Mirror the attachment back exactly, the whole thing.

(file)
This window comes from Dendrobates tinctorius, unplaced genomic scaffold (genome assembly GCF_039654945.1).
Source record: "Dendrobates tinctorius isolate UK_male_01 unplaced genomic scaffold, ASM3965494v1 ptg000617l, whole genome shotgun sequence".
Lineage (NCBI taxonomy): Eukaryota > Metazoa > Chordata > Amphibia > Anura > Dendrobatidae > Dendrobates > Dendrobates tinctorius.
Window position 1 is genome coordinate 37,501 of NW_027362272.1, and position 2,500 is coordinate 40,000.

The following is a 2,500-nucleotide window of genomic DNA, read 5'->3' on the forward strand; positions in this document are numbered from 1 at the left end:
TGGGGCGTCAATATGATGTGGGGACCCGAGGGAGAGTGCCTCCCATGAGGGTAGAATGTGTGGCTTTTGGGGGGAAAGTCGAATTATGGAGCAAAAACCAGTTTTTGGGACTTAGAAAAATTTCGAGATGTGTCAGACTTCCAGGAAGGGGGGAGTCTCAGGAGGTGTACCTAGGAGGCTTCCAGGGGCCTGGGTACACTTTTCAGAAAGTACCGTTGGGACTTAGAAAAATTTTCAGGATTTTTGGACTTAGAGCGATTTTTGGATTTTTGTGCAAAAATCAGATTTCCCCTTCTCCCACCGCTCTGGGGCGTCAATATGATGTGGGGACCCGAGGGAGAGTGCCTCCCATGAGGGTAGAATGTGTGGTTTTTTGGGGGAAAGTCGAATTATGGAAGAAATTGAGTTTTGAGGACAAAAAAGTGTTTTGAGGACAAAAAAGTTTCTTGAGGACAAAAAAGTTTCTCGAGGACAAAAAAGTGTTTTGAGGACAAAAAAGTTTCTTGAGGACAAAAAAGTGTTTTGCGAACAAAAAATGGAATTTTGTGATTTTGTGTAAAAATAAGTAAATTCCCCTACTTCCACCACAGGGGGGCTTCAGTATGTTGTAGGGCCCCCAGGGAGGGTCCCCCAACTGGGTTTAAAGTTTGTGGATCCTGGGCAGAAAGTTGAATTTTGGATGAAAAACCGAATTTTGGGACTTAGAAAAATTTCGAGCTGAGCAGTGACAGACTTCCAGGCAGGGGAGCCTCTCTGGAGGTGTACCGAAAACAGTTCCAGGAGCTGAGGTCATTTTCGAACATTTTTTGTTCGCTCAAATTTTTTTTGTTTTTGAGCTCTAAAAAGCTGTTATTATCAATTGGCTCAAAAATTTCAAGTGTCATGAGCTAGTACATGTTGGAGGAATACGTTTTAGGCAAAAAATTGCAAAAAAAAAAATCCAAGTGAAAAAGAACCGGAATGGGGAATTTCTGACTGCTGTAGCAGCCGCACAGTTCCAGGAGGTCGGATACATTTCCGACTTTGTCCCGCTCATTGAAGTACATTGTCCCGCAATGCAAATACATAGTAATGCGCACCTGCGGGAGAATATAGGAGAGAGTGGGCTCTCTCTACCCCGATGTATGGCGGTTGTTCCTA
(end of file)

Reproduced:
This window comes from Dendrobates tinctorius, unplaced genomic scaffold (genome assembly GCF_039654945.1).
Source record: "Dendrobates tinctorius isolate UK_male_01 unplaced genomic scaffold, ASM3965494v1 ptg000617l, whole genome shotgun sequence".
Lineage (NCBI taxonomy): Eukaryota > Metazoa > Chordata > Amphibia > Anura > Dendrobatidae > Dendrobates > Dendrobates tinctorius.
Window position 1 is genome coordinate 37,501 of NW_027362272.1, and position 2,500 is coordinate 40,000.

The following is a 2,500-nucleotide window of genomic DNA, read 5'->3' on the forward strand; positions in this document are numbered from 1 at the left end:
TGGGGCGTCAATATGATGTGGGGACCCGAGGGAGAGTGCCTCCCATGAGGGTAGAATGTGTGGCTTTTGGGGGGAAAGTCGAATTATGGAGCAAAAACCAGTTTTTGGGACTTAGAAAAATTTCGAGATGTGTCAGACTTCCAGGAAGGGGGGAGTCTCAGGAGGTGTACCTAGGAGGCTTCCAGGGGCCTGGGTACACTTTTCAGAAAGTACCGTTGGGACTTAGAAAAATTTTCAGGATTTTTGGACTTAGAGCGATTTTTGGATTTTTGTGCAAAAATCAGATTTCCCCTTCTCCCACCGCTCTGGGGCGTCAATATGATGTGGGGACCCGAGGGAGAGTGCCTCCCATGAGGGTAGAATGTGTGGTTTTTTGGGGGAAAGTCGAATTATGGAAGAAATTGAGTTTTGAGGACAAAAAAGTGTTTTGAGGACAAAAAAGTTTCTTGAGGACAAAAAAGTTTCTCGAGGACAAAAAAGTGTTTTGAGGACAAAAAAGTTTCTTGAGGACAAAAAAGTGTTTTGCGAACAAAAAATGGAATTTTGTGATTTTGTGTAAAAATAAGTAAATTCCCCTACTTCCACCACAGGGGGGCTTCAGTATGTTGTAGGGCCCCCAGGGAGGGTCCCCCAACTGGGTTTAAAGTTTGTGGATCCTGGGCAGAAAGTTGAATTTTGGATGAAAAACCGAATTTTGGGACTTAGAAAAATTTCGAGCTGAGCAGTGACAGACTTCCAGGCAGGGGAGCCTCTCTGGAGGTGTACCGAAAACAGTTCCAGGAGCTGAGGTCATTTTCGAACATTTTTTGTTCGCTCAAATTTTTTTTGTTTTTGAGCTCTAAAAAGCTGTTATTATCAATTGGCTCAAAAATTTCAAGTGTCATGAGCTAGTACATGTTGGAGGAATACGTTTTAGGCAAAAAATTGCAAAAAAAAAAATCCAAGTGAAAAAGAACCGGAATGGGGAATTTCTGACTGCTGTAGCAGCCGCACAGTTCCAGGAGGTCGGATACATTTCCGACTTTGTCCCGCTCATTGAAGTACATTGTCCCGCAATGCAAATACATAGTAATGCGCACCTGCGGGAGAATATAGGAGAGAGTGGGCTCTCTCTACCCCGATGTATGGCGGTTGTTCCTA